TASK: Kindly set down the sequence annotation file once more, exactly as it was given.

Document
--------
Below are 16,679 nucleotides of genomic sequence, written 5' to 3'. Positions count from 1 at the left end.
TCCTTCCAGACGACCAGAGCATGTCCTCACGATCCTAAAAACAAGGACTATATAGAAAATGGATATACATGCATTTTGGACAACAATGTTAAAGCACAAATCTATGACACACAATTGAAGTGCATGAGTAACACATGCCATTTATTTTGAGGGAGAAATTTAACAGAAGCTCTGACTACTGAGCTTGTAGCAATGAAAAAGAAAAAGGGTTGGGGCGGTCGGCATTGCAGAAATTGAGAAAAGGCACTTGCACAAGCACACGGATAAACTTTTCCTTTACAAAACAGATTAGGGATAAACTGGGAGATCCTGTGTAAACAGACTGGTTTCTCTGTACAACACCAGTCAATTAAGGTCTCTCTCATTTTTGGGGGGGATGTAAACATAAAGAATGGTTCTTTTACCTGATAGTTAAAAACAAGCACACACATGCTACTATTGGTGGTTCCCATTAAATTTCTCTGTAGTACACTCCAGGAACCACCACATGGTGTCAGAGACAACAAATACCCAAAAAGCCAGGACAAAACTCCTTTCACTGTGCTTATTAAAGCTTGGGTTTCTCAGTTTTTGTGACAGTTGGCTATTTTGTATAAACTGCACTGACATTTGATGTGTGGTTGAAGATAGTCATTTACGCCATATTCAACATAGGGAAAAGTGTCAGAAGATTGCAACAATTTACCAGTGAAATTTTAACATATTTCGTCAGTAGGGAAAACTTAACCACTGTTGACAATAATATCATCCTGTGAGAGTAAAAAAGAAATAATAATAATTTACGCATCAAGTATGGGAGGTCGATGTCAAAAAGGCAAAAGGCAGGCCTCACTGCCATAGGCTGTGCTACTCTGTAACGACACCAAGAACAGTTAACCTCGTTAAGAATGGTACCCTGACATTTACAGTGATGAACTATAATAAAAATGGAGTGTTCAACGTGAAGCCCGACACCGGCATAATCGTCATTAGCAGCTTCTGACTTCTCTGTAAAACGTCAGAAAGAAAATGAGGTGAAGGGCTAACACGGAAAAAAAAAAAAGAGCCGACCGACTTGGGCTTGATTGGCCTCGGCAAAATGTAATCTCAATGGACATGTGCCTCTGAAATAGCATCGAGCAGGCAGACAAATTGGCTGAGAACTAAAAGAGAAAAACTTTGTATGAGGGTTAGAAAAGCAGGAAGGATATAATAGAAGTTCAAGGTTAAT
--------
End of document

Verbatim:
Below are 16,679 nucleotides of genomic sequence, written 5' to 3'. Positions count from 1 at the left end.
TCCTTCCAGACGACCAGAGCATGTCCTCACGATCCTAAAAACAAGGACTATATAGAAAATGGATATACATGCATTTTGGACAACAATGTTAAAGCACAAATCTATGACACACAATTGAAGTGCATGAGTAACACATGCCATTTATTTTGAGGGAGAAATTTAACAGAAGCTCTGACTACTGAGCTTGTAGCAATGAAAAAGAAAAAGGGTTGGGGCGGTCGGCATTGCAGAAATTGAGAAAAGGCACTTGCACAAGCACACGGATAAACTTTTCCTTTACAAAACAGATTAGGGATAAACTGGGAGATCCTGTGTAAACAGACTGGTTTCTCTGTACAACACCAGTCAATTAAGGTCTCTCTCATTTTTGGGGGGGATGTAAACATAAAGAATGGTTCTTTTACCTGATAGTTAAAAACAAGCACACACATGCTACTATTGGTGGTTCCCATTAAATTTCTCTGTAGTACACTCCAGGAACCACCACATGGTGTCAGAGACAACAAATACCCAAAAAGCCAGGACAAAACTCCTTTCACTGTGCTTATTAAAGCTTGGGTTTCTCAGTTTTTGTGACAGTTGGCTATTTTGTATAAACTGCACTGACATTTGATGTGTGGTTGAAGATAGTCATTTACGCCATATTCAACATAGGGAAAAGTGTCAGAAGATTGCAACAATTTACCAGTGAAATTTTAACATATTTCGTCAGTAGGGAAAACTTAACCACTGTTGACAATAATATCATCCTGTGAGAGTAAAAAAGAAATAATAATAATTTACGCATCAAGTATGGGAGGTCGATGTCAAAAAGGCAAAAGGCAGGCCTCACTGCCATAGGCTGTGCTACTCTGTAACGACACCAAGAACAGTTAACCTCGTTAAGAATGGTACCCTGACATTTACAGTGATGAACTATAATAAAAATGGAGTGTTCAACGTGAAGCCCGACACCGGCATAATCGTCATTAGCAGCTTCTGACTTCTCTGTAAAACGTCAGAAAGAAAATGAGGTGAAGGGCTAACACGGAAAAAAAAAAAAGAGCCGACCGACTTGGGCTTGATTGGCCTCGGCAAAATGTAATCTCAATGGACATGTGCCTCTGAAATAGCATCGAGCAGGCAGACAAATTGGCTGAGAACTAAAAGAGAAAAACTTTGTATGAGGGTTAGAAAAGCAGGAAGGATATAATAGAAGTTCAAGGTTAAT